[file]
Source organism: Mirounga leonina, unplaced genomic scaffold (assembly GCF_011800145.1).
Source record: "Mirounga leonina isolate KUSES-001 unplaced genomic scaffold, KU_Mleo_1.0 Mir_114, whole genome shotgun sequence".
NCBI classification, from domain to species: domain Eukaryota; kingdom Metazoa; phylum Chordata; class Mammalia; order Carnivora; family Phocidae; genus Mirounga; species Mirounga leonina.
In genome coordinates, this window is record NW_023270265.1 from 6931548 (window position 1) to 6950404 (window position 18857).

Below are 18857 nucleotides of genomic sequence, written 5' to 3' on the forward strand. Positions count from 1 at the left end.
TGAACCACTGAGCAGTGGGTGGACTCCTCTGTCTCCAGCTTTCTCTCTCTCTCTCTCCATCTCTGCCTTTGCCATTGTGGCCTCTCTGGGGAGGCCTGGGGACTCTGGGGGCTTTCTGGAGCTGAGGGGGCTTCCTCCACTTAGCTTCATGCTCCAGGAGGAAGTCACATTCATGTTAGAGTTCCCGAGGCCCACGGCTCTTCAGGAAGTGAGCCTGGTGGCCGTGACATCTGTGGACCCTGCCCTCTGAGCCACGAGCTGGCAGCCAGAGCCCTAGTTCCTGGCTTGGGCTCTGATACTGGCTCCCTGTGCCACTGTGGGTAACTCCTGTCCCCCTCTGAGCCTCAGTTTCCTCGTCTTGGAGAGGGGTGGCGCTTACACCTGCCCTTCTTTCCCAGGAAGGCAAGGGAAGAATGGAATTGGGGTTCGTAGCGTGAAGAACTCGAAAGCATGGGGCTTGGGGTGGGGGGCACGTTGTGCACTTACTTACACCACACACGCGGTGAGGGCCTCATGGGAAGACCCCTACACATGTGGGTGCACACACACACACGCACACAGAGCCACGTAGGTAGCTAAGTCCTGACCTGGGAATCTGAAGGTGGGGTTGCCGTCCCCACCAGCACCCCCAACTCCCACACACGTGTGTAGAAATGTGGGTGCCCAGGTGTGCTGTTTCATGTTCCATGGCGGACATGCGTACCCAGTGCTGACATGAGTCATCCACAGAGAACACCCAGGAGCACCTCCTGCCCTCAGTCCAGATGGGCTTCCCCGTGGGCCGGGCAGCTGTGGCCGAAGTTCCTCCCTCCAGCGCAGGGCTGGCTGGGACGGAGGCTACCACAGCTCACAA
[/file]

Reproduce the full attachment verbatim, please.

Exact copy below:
Source organism: Mirounga leonina, unplaced genomic scaffold (assembly GCF_011800145.1).
Source record: "Mirounga leonina isolate KUSES-001 unplaced genomic scaffold, KU_Mleo_1.0 Mir_114, whole genome shotgun sequence".
NCBI classification, from domain to species: domain Eukaryota; kingdom Metazoa; phylum Chordata; class Mammalia; order Carnivora; family Phocidae; genus Mirounga; species Mirounga leonina.
In genome coordinates, this window is record NW_023270265.1 from 6931548 (window position 1) to 6950404 (window position 18857).

Below are 18857 nucleotides of genomic sequence, written 5' to 3' on the forward strand. Positions count from 1 at the left end.
TGAACCACTGAGCAGTGGGTGGACTCCTCTGTCTCCAGCTTTCTCTCTCTCTCTCTCCATCTCTGCCTTTGCCATTGTGGCCTCTCTGGGGAGGCCTGGGGACTCTGGGGGCTTTCTGGAGCTGAGGGGGCTTCCTCCACTTAGCTTCATGCTCCAGGAGGAAGTCACATTCATGTTAGAGTTCCCGAGGCCCACGGCTCTTCAGGAAGTGAGCCTGGTGGCCGTGACATCTGTGGACCCTGCCCTCTGAGCCACGAGCTGGCAGCCAGAGCCCTAGTTCCTGGCTTGGGCTCTGATACTGGCTCCCTGTGCCACTGTGGGTAACTCCTGTCCCCCTCTGAGCCTCAGTTTCCTCGTCTTGGAGAGGGGTGGCGCTTACACCTGCCCTTCTTTCCCAGGAAGGCAAGGGAAGAATGGAATTGGGGTTCGTAGCGTGAAGAACTCGAAAGCATGGGGCTTGGGGTGGGGGGCACGTTGTGCACTTACTTACACCACACACGCGGTGAGGGCCTCATGGGAAGACCCCTACACATGTGGGTGCACACACACACACGCACACAGAGCCACGTAGGTAGCTAAGTCCTGACCTGGGAATCTGAAGGTGGGGTTGCCGTCCCCACCAGCACCCCCAACTCCCACACACGTGTGTAGAAATGTGGGTGCCCAGGTGTGCTGTTTCATGTTCCATGGCGGACATGCGTACCCAGTGCTGACATGAGTCATCCACAGAGAACACCCAGGAGCACCTCCTGCCCTCAGTCCAGATGGGCTTCCCCGTGGGCCGGGCAGCTGTGGCCGAAGTTCCTCCCTCCAGCGCAGGGCTGGCTGGGACGGAGGCTACCACAGCTCACAA